The conflation of the COVID-19 crisis and the anti-racism movement has motivated a greater urgency for medical students to reimagine the medicine on which we are embarked. For many of us, clinical medicine has widened to include its practice beyond the clinic. The social illnesses which multiplied the impact of COVID-19, and which made possible the murder of George Floyd, highlight our continued need for the creativity, determination, and organizational prowess which my peers have demonstrated over these past months. It highlights as well the urgent needs to face racism, to address white privilege, and to dissect medicine’s own implicit and explicit biases.

So there is, perhaps, a broader significance to the efforts of medical students in the era of COVID-19. We may look back on these efforts not merely for their timeliness and innovation, but for the greater context in which they arose: a context which forces us to look forward at ills which plague our society and healthcare system; a context which cannot be changed in the clinic alone; and a context which will not suffocate the passion, the resolve, the love, and the healing, of my peers across the country.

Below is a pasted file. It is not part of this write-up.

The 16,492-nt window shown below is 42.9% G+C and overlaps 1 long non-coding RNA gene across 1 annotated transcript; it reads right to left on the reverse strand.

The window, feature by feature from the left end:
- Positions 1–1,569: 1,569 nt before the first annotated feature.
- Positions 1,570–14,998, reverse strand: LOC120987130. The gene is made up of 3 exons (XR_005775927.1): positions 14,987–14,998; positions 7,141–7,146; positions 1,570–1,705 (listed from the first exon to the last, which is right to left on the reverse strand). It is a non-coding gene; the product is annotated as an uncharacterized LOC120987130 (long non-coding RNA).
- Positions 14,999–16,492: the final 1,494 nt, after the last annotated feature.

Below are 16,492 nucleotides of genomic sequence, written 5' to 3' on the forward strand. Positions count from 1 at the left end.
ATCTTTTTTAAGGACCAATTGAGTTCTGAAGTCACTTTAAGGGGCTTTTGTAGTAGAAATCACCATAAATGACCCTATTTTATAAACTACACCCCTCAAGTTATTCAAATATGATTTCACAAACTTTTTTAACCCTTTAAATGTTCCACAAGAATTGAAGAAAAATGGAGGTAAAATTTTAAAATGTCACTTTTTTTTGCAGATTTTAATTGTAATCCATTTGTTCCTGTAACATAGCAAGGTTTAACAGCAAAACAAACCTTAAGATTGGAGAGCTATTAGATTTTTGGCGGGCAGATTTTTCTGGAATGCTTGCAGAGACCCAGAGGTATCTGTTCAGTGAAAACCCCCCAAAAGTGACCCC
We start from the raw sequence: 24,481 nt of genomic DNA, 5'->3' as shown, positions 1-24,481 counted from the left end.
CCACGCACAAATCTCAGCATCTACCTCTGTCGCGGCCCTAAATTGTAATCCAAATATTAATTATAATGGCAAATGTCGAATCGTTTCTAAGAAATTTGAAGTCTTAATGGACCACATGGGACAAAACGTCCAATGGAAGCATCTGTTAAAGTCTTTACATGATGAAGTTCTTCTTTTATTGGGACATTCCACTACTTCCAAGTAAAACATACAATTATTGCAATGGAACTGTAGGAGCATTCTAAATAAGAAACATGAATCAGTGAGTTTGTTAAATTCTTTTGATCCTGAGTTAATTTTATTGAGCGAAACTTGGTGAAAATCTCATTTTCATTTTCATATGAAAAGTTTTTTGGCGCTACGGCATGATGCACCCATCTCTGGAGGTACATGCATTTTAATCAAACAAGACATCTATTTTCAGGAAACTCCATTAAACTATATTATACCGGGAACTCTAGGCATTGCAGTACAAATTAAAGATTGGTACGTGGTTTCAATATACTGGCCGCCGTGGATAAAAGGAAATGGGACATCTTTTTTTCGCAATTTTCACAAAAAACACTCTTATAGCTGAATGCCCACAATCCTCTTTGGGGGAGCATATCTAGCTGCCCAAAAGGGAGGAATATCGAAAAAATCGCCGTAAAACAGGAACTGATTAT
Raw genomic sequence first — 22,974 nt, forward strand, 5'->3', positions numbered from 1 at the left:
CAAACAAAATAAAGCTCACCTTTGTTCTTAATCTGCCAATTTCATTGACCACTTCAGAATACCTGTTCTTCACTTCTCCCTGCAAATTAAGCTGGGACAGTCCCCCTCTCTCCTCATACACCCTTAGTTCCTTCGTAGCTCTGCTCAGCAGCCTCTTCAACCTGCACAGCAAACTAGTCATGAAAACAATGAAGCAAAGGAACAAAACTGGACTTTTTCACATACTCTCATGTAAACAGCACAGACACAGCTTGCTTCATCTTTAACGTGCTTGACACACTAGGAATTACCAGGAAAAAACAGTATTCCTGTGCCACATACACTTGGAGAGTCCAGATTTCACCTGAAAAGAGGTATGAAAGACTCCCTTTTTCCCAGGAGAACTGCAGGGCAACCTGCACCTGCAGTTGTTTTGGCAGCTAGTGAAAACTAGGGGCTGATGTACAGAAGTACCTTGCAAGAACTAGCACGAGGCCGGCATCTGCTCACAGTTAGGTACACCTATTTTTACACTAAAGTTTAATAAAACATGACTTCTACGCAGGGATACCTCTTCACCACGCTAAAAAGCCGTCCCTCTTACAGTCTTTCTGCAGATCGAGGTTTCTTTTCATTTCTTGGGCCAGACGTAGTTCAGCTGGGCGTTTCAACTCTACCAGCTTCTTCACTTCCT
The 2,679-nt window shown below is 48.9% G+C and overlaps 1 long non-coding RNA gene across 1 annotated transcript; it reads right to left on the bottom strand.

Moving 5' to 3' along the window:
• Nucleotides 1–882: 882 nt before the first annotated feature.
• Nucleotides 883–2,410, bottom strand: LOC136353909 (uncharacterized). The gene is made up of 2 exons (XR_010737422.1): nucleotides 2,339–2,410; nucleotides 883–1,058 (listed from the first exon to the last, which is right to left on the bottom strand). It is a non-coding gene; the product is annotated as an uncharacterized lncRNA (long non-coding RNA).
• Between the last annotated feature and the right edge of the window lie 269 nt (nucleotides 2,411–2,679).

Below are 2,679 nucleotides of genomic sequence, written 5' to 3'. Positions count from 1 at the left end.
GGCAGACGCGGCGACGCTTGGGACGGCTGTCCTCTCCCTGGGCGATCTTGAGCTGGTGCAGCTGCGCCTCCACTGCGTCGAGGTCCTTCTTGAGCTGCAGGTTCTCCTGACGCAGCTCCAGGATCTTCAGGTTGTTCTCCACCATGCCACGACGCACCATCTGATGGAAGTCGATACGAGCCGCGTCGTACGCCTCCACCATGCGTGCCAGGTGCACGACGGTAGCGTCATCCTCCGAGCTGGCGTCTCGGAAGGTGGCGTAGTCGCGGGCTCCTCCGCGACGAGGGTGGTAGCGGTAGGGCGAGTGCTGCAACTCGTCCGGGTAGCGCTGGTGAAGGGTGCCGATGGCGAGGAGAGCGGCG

1. 1.

    Baird RP. What It Means to Contain and Mitigate the Coronavirus. The New Yorker. March 2020.

  2. 2.

    AAMC. Guidance on Medical Students’ Clinical Participation: Effective Immediately. 2020.

  3. 3.

    Whelan A, Prescott J, Young G, Catanese VM, McKinney R. Interim Guidance on Medical Students’ Participation in Direct Patient Contact Activities: Principles and Guidelines. 2020.

  4. 4.

    Krieger P, Goodnough A. Medical students, sidelined for now, find new ways to fight coronavirus. New York Times. Published March 23, 2020.

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Correspondence to Aldis H. Petriceks B.A..

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Petriceks, A.H. Medical Students in the Time of COVID-19. J GEN INTERN MED 35, 3374–3375 (2020).